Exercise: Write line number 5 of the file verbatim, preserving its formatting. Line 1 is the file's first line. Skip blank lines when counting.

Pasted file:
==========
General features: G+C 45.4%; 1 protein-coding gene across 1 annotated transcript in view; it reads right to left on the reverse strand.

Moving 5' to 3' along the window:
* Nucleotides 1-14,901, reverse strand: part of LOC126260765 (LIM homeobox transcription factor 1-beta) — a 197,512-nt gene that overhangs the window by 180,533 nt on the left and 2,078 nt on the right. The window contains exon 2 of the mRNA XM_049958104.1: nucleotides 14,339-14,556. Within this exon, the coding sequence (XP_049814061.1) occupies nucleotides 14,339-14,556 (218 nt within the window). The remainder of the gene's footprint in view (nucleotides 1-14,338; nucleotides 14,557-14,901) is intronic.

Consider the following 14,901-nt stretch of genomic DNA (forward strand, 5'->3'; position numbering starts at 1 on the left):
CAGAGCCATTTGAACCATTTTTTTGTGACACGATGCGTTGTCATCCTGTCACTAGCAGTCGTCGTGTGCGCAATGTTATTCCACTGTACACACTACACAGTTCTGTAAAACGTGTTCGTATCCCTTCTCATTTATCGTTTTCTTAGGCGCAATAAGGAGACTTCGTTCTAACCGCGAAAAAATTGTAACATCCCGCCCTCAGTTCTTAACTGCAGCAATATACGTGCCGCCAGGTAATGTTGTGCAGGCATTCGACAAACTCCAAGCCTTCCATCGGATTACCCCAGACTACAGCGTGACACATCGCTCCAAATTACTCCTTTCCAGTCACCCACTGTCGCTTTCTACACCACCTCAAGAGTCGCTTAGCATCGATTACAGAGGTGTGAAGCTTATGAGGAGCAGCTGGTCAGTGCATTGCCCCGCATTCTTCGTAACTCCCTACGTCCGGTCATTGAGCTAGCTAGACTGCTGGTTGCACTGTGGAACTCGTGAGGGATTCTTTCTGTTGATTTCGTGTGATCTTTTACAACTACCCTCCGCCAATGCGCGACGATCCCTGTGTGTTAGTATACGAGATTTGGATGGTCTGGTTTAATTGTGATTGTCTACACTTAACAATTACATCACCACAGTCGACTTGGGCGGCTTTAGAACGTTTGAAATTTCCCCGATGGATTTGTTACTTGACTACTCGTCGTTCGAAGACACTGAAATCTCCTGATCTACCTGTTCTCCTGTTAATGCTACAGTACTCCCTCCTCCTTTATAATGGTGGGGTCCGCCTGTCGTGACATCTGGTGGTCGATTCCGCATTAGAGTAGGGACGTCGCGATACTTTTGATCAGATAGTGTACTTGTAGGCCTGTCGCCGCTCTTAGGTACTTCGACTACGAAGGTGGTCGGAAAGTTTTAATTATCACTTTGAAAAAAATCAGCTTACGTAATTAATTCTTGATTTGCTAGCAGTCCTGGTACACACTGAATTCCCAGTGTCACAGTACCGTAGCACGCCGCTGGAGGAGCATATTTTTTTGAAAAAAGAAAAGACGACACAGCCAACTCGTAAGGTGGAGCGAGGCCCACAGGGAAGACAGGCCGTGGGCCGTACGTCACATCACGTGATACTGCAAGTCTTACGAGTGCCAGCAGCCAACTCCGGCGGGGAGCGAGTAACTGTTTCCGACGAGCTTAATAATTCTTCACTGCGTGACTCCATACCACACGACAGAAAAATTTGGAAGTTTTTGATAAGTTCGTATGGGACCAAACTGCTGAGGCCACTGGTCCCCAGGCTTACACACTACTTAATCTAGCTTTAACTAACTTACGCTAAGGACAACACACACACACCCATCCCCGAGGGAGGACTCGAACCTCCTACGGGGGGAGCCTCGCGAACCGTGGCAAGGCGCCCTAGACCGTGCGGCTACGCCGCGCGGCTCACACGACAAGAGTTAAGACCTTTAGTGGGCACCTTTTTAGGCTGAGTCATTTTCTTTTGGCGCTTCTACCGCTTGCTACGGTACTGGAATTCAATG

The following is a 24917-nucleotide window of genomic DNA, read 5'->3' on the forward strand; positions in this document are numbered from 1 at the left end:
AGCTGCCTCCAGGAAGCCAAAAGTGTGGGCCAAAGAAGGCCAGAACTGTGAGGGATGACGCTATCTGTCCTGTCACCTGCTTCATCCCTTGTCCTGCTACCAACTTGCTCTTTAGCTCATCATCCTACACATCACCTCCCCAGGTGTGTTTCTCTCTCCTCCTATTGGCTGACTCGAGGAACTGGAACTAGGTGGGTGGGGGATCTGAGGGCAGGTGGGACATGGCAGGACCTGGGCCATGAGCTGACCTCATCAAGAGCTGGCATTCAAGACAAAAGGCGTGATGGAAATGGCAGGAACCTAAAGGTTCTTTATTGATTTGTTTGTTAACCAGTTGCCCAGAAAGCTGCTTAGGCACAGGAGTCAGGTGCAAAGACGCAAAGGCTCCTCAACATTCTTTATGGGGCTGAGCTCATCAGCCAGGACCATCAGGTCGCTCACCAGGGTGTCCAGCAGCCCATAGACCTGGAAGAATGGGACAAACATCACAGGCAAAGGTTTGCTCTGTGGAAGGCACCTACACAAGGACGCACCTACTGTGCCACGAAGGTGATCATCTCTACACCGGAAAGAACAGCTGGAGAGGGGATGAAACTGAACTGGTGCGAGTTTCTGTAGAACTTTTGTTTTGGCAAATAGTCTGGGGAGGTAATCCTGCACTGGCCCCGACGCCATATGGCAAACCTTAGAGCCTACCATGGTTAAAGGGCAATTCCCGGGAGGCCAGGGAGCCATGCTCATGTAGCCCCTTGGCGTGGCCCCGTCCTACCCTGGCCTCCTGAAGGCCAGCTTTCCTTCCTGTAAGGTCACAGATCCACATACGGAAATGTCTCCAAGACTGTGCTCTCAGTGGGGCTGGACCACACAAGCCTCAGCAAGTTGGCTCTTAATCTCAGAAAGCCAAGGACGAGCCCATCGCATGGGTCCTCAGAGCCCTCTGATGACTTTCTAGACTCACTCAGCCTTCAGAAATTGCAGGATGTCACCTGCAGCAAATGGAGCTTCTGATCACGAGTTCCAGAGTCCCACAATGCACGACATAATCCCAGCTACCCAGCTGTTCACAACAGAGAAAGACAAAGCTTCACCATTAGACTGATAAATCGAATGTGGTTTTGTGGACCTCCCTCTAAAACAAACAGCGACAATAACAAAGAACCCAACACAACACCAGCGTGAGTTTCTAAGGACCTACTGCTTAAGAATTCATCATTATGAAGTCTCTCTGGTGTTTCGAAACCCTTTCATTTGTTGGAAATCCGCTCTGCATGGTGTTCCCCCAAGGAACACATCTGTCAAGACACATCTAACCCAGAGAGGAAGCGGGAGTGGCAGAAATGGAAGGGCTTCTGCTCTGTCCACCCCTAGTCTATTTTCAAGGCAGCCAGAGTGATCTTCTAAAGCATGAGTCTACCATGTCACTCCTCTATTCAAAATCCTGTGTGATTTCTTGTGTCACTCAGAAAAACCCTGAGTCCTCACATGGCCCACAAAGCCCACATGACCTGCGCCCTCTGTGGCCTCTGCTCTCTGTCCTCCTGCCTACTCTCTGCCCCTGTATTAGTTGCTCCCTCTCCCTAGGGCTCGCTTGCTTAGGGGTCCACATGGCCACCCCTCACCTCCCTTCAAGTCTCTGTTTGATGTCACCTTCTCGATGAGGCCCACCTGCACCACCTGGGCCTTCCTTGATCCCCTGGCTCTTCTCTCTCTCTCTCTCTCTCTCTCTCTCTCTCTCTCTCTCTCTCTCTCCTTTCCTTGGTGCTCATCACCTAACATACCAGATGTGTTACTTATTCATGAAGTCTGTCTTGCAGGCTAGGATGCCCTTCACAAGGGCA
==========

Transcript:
CAGAGCCATTTGAACCATTTTTTTGTGACACGATGCGTTGTCATCCTGTCACTAGCAGTCGTCGTGTGCGCAATGTTATTCCACTGTACACACTACACAGTTCTGTAAAACGTGTTCGTATCCCTTCTCATTTATCGTTTTCTTAGGCGCAATAAGGAGACTTCGTTCTAACCGCGAAAAAATTGTAACATCCCGCCCTCAGTTCTTAACTGCAGCAATATACGTGCCGCCAGGTAATGTTGTGCAGGCATTCGACAAACTCCAAGCCTTCCATCGGATTACCCCAGACTACAGCGTGACACATCGCTCCAAATTACTCCTTTCCAGTCACCCACTGTCGCTTTCTACACCACCTCAAGAGTCGCTTAGCATCGATTACAGAGGTGTGAAGCTTATGAGGAGCAGCTGGTCAGTGCATTGCCCCGCATTCTTCGTAACTCCCTACGTCCGGTCATTGAGCTAGCTAGACTGCTGGTTGCACTGTGGAACTCGTGAGGGATTCTTTCTGTTGATTTCGTGTGATCTTTTACAACTACCCTCCGCCAATGCGCGACGATCCCTGTGTGTTAGTATACGAGATTTGGATGGTCTGGTTTAATTGTGATTGTCTACACTTAACAATTACATCACCACAGTCGACTTGGGCGGCTTTAGAACGTTTGAAATTTCCCCGATGGATTTGTTACTTGACTACTCGTCGTTCGAAGACACTGAAATCTCCTGATCTACCTGTTCTCCTGTTAATGCTACAGTACTCCCTCCTCCTTTATAATGGTGGGGTCCGCCTGTCGTGACATCTGGTGGTCGATTCCGCATTAGAGTAGGGACGTCGCGATACTTTTGATCAGATAGTGTACTTGTAGGCCTGTCGCCGCTCTTAGGTACTTCGACTACGAAGGTGGTCGGAAAGTTTTAATTATCACTTTGAAAAAAATCAGCTTACGTAATTAATTCTTGATTTGCTAGCAGTCCTGGTACACACTGAATTCCCAGTGTCACAGTACCGTAGCACGCCGCTGGAGGAGCATATTTTTTTGAAAAAAGAAAAGACGACACAGCCAACTCGTAAGGTGGAGCGAGGCCCACAGGGAAGACAGGCCGTGGGCCGTACGTCACATCACGTGATACTGCAAGTCTTACGAGTGCCAGCAGCCAACTCCGGCGGGGAGCGAGTAACTGTTTCCGACGAGCTTAATAATTCTTCACTGCGTGACTCCATACCACACGACAGAAAAATTTGGAAGTTTTTGATAAGTTCGTATGGGACCAAACTGCTGAGGCCACTGGTCCCCAGGCTTACACACTACTTAATCTAGCTTTAACTAACTTACGCTAAGGACAACACACACACACCCATCCCCGAGGGAGGACTCGAACCTCCTACGGGGGGAGCCTCGCGAACCGTGGCAAGGCGCCCTAGACCGTGCGGCTACGCCGCGCGGCTCACACGACAAGAGTTAAGACCTTTAGTGGGCACCTTTTTAGGCTGAGTCATTTTCTTTTGGCGCTTCTACCGCTTGCTACGGTACTGGAATTCAATG